On paper, UltraViolet seemed like a great idea. It was (and still is, for the moment) a service that stored your license information for various digital media you purchased.
You could buy a movie from Amazon Prime, buy something else from some other online vendor, and watch them on any number of devices without having to log into individual services.
You could even use the service to redeem digital copies of movies that are sometimes made available when you buy a physical copy of a movie.
Unfortunately, the Digital Entertainment Content Ecosystem (DECE), the group of companies that created UltraViolet, has now decided to end their experiment and is in the process of closing down the service due to changes in the marketplace.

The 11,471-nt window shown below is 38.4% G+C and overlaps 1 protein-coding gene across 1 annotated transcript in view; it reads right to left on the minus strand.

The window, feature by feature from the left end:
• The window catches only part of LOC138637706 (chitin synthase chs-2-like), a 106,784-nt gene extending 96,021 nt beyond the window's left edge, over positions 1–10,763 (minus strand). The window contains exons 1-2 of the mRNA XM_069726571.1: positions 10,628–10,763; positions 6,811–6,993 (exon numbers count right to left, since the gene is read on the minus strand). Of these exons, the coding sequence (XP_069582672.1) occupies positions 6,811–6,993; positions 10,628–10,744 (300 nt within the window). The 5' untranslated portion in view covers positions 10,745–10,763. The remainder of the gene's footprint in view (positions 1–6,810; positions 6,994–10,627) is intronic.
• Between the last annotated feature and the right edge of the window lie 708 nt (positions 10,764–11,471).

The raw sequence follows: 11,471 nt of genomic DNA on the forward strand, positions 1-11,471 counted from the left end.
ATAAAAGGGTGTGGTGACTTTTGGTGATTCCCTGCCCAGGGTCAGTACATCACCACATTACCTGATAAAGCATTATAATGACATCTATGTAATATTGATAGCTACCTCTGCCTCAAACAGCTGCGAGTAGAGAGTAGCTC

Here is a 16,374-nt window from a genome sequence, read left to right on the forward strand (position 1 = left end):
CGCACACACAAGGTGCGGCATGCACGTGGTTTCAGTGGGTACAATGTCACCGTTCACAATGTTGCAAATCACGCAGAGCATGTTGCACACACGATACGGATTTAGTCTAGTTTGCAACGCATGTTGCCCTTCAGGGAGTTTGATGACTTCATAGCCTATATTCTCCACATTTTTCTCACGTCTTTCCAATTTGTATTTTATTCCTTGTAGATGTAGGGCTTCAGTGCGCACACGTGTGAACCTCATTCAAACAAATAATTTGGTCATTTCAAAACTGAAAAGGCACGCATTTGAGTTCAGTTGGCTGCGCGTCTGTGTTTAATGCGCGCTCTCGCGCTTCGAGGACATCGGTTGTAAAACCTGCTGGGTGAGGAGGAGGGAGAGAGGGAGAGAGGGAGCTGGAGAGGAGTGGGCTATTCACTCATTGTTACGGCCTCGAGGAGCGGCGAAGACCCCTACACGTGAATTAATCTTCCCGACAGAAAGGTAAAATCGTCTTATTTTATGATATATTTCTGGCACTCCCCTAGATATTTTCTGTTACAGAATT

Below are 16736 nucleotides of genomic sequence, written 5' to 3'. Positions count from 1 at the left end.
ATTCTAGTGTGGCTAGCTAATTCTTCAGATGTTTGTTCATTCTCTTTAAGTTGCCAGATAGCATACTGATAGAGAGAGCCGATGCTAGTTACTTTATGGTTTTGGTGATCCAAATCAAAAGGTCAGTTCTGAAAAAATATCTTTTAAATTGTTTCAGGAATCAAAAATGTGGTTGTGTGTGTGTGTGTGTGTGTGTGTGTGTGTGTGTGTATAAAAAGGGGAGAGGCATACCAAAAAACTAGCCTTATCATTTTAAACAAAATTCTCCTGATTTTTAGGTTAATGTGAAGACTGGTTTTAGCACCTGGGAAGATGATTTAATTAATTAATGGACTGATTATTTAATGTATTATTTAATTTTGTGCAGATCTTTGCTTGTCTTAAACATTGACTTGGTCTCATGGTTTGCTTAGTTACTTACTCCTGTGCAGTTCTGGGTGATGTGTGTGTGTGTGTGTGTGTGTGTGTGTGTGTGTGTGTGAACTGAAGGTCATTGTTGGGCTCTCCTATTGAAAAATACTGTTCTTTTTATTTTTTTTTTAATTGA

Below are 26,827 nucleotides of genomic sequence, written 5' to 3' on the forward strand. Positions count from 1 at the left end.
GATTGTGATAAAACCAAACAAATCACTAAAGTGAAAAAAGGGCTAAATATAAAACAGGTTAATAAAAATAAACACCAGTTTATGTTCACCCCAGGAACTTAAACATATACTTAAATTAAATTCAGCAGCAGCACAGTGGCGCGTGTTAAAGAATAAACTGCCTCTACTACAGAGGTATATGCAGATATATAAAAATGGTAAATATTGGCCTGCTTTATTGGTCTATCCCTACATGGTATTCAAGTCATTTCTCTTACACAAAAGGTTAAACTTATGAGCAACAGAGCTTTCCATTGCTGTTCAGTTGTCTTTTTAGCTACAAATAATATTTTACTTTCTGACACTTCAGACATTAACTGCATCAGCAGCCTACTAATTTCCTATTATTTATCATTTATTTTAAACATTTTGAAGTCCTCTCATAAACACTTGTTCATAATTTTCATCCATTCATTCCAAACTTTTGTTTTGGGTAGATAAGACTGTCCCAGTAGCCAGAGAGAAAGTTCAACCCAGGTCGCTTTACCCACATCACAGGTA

As Wendy Aylsworth, the head of the DECE explained:
“The marketplace for collecting entertainment content was very small when UltraViolet started. It was siloed into walled gardens at the time.”
That’s clearly no longer the case. A variety of companies have now launched similar services including industry heavyweights like Disney with their Movies Anywhere service.
From now until July 31st, you’ll be able to continue to use UltraViolet to watch movies you have in your library and to redeem digital copies of physical purchases you’ve made if (and as) they are offered. After July 31st, however, the only way you’ll be able to access your movies is to log onto the site or service you purchased them from, or link those accounts to some other comparable service.
In many ways, UltraViolet was ahead of its time and it enjoyed a good run, making the lives of digital consumers of media much simpler than it otherwise would have been. Unfortunately, all good things eventually come to and end, and for UltraViolet, the end is July 31st, 2019.